Public Interest Score

The Companies Act, No. 71 of 2008 and the Companies Regulations, 2011 brought forth a new concept of the public interest score (PI Score).

Each company is required to calculate a PI Score annually. This calculation should be done for each company individually and not at a consolidated group level. 

The PI Score helps:

  • Determining which Financial Reporting Standards a company must use;
  • Whether a company must be audited or independently reviewed;
  • Which persons are eligible to perform the independent review, and
  • Whether a company must appoint a Social and Ethics Committee. 

Calculation principles

In terms of Regulation 26(2), the PI Score is calculated as the sum of the following:

  • A number of points equal to the average number of employees of the company during the financial year
  • One point for every R1 million (or portion thereof) in third party liability of the company at the financial year-end
  • One point for every R1 million (or portion thereof) in turnover during the financial year
  • One point for every individual who, at the end of the financial year, is known by the company to directly or indirectly have a beneficial interest in any of the company’s issued securities. 
    • Profit Companies:
      One point is allocated for every individual who, at the end of the financial year, is known by the company to have a beneficial interest in any of the company’s issued securities. This is broad enough to include a right to receive or participate in any distribution in respect of a company’s securities. For example, the beneficiaries of an employee trust holding shares in a company will be regarded as having a “beneficial interest” in the securities of that company. In the same way, if a community trust in which 3000 individuals have a beneficial interest is a shareholder in a company, this will equate to 3000 public interest points. A “beneficial interest” does not include an interest held by a person in a unit trust or collective investment scheme.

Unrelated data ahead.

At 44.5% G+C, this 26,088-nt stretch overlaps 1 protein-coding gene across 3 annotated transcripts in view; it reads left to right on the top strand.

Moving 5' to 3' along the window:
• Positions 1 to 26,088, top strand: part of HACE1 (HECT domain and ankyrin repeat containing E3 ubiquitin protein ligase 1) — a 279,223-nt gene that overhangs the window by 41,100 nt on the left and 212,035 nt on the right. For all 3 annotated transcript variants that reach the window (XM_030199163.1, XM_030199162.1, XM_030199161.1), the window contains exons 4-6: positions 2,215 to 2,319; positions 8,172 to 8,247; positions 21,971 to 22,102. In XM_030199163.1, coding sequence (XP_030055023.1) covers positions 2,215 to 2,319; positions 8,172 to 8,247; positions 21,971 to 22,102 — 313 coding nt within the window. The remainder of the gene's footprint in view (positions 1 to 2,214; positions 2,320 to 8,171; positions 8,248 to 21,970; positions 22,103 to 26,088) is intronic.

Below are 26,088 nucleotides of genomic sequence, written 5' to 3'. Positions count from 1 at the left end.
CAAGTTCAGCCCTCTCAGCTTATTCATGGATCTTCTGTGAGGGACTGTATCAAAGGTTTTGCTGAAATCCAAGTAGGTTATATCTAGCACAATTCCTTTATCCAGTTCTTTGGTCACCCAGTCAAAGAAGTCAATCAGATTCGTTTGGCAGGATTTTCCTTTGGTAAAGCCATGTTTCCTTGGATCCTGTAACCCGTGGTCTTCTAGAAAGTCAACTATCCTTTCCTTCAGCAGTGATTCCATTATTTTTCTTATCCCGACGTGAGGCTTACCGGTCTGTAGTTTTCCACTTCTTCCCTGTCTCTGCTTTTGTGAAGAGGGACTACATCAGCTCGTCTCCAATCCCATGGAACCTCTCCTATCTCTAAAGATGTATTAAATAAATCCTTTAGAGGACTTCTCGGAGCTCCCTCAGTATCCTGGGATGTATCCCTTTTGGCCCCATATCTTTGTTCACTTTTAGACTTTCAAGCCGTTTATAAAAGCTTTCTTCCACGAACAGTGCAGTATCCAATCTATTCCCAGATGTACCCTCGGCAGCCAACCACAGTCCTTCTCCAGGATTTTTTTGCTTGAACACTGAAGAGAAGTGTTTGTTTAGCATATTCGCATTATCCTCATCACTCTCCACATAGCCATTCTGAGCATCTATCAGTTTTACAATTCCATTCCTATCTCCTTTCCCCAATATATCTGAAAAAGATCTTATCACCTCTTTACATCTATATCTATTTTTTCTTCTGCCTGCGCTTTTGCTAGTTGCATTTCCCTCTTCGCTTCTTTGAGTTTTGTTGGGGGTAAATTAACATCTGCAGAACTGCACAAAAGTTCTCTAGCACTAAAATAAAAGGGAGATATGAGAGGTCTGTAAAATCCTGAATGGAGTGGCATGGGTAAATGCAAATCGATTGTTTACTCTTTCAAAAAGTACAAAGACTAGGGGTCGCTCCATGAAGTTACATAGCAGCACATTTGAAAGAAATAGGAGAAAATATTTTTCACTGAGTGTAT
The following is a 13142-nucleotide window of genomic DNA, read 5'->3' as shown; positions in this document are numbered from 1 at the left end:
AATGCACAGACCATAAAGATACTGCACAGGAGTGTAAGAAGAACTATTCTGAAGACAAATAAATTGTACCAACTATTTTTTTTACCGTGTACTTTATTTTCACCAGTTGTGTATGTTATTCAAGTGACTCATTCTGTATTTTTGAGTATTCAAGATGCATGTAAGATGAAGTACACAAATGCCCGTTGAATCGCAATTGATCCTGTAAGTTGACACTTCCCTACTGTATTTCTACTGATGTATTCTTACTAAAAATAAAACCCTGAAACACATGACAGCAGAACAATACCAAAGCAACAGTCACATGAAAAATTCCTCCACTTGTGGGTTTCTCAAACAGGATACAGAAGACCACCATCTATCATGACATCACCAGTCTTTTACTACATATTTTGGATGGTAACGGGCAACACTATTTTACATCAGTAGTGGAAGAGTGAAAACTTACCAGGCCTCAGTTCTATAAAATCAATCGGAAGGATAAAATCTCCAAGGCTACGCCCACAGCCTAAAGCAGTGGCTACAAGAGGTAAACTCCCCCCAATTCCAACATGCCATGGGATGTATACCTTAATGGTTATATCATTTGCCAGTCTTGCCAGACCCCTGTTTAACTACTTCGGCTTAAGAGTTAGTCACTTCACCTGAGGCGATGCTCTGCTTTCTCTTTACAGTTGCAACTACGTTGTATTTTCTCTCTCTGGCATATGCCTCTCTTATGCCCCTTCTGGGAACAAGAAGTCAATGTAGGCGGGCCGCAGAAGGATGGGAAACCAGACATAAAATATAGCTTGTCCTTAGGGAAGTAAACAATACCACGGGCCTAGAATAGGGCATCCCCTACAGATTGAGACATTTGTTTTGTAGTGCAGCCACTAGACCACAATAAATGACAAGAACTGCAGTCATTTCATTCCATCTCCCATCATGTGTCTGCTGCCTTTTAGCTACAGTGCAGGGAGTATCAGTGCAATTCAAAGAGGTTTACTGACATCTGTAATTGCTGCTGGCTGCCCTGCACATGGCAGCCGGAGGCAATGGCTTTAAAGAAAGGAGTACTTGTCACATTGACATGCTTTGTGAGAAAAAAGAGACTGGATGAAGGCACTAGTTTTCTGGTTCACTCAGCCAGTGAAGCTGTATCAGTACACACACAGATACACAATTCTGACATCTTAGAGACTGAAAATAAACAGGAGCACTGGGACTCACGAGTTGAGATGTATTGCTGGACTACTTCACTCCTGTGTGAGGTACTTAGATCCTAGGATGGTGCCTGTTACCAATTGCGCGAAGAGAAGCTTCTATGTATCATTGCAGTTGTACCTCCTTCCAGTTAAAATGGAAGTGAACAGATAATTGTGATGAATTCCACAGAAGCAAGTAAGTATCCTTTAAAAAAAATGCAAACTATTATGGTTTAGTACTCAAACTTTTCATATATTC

• Non-Profit Companies:
      One point is allocated for every individual who, at the end of the financial year, is known by the company to be a member of the company or a member of an association that is a member of the company.

Effect of Public interest Score on financial Reporting

A company with a public interest score of 350 or more points in a financial year, must have its annual financial statements for that financial year audited.

A company with a public interest score of between 100 and 349 points (both inclusive), must have its annual financial statements audited only if they were internally compiled. In terms of the Regulations, annual financial statements are “internally compiled” unless they are prepared by an independent accounting professional on the basis of financial records provided by the company in question and in accordance with relevant financial reporting standards.

Social and Ethics Committee

Every state-owned company and listed public company is obliged to appoint a social and ethics committee. Any other company which, in any two of the previous five financial years, has attained a public interest score of over 500 points, is also obliged to appoint a social and ethics committee.

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